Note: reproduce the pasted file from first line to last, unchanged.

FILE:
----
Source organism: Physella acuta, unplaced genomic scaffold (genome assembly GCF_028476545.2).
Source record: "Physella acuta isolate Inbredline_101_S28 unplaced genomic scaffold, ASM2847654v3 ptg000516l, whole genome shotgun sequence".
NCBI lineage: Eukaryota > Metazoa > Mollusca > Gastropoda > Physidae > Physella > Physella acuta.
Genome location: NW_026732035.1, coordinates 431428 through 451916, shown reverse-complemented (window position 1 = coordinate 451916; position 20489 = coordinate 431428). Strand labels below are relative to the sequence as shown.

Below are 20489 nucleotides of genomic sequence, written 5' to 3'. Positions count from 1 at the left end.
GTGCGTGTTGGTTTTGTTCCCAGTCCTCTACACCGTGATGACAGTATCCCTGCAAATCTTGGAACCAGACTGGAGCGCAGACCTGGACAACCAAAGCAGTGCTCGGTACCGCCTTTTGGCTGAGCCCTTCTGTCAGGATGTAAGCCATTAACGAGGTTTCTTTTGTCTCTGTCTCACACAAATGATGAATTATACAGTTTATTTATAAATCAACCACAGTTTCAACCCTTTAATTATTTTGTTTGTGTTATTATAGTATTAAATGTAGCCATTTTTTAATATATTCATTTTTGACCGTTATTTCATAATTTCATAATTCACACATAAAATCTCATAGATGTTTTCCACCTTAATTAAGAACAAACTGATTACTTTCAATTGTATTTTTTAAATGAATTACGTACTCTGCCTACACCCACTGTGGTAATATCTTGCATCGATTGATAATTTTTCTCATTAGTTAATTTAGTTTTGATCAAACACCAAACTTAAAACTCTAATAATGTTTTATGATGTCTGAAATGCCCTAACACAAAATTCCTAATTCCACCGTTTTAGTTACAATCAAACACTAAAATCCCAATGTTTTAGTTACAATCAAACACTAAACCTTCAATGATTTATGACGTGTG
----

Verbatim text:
Source organism: Physella acuta, unplaced genomic scaffold (genome assembly GCF_028476545.2).
Source record: "Physella acuta isolate Inbredline_101_S28 unplaced genomic scaffold, ASM2847654v3 ptg000516l, whole genome shotgun sequence".
NCBI lineage: Eukaryota > Metazoa > Mollusca > Gastropoda > Physidae > Physella > Physella acuta.
Genome location: NW_026732035.1, coordinates 431428 through 451916, shown reverse-complemented (window position 1 = coordinate 451916; position 20489 = coordinate 431428). Strand labels below are relative to the sequence as shown.

Below are 20489 nucleotides of genomic sequence, written 5' to 3'. Positions count from 1 at the left end.
GTGCGTGTTGGTTTTGTTCCCAGTCCTCTACACCGTGATGACAGTATCCCTGCAAATCTTGGAACCAGACTGGAGCGCAGACCTGGACAACCAAAGCAGTGCTCGGTACCGCCTTTTGGCTGAGCCCTTCTGTCAGGATGTAAGCCATTAACGAGGTTTCTTTTGTCTCTGTCTCACACAAATGATGAATTATACAGTTTATTTATAAATCAACCACAGTTTCAACCCTTTAATTATTTTGTTTGTGTTATTATAGTATTAAATGTAGCCATTTTTTAATATATTCATTTTTGACCGTTATTTCATAATTTCATAATTCACACATAAAATCTCATAGATGTTTTCCACCTTAATTAAGAACAAACTGATTACTTTCAATTGTATTTTTTAAATGAATTACGTACTCTGCCTACACCCACTGTGGTAATATCTTGCATCGATTGATAATTTTTCTCATTAGTTAATTTAGTTTTGATCAAACACCAAACTTAAAACTCTAATAATGTTTTATGATGTCTGAAATGCCCTAACACAAAATTCCTAATTCCACCGTTTTAGTTACAATCAAACACTAAAATCCCAATGTTTTAGTTACAATCAAACACTAAACCTTCAATGATTTATGACGTGTG